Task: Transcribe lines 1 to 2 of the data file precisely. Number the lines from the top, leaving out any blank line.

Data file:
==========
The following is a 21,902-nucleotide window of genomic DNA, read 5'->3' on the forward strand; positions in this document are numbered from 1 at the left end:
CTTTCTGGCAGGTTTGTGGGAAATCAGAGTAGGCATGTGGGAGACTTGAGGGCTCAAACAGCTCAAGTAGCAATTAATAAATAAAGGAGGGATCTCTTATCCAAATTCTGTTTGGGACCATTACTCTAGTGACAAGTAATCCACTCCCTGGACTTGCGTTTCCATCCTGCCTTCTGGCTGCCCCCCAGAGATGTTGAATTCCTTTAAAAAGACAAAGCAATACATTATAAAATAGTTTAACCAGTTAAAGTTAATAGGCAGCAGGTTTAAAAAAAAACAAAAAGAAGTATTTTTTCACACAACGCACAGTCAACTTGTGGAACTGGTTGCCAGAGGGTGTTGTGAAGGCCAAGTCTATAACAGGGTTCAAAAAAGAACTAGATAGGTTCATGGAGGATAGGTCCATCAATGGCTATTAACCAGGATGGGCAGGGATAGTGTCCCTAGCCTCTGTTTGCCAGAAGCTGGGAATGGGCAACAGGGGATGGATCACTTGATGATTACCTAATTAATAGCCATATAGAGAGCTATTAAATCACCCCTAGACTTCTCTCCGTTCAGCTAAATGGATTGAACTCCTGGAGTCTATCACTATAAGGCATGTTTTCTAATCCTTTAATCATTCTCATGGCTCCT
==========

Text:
The following is a 21,902-nucleotide window of genomic DNA, read 5'->3' on the forward strand; positions in this document are numbered from 1 at the left end:
CTTTCTGGCAGGTTTGTGGGAAATCAGAGTAGGCATGTGGGAGACTTGAGGGCTCAAACAGCTCAAGTAGCAATTAATAAATAAAGGAGGGATCTCTTATCCAAATTCTGTTTGGGACCATTACTCTAGTGACAAGTAATCCACTCCCTGGACTTGCGTTTCCATCCTGCCTTCTGGCTGCCCCCCAGAGATGTTGAATTCCTTTAAAAAGACAAAGCAATACATTATAAAATAGTTTAACCAGTTAAAGTTAATAGGCAGCAGGTTTAAAAAAAAACAAAAAGAAGTATTTTTTCACACAACGCACAGTCAACTTGTGGAACTGGTTGCCAGAGGGTGTTGTGAAGGCCAAGTCTATAACAGGGTTCAAAAAAGAACTAGATAGGTTCATGGAGGATAGGTCCATCAATGGCTATTAACCAGGATGGGCAGGGATAGTGTCCCTAGCCTCTGTTTGCCAGAAGCTGGGAATGGGCAACAGGGGATGGATCACTTGATGATTACCTAATTAATAGCCATATAGAGAGCTATTAAATCACCCCTAGACTTCTCTCCGTTCAGCTAAATGGATTGAACTCCTGGAGTCTATCACTATAAGGCATGTTTTCTAATCCTTTAATCATTCTCATGGCTCCT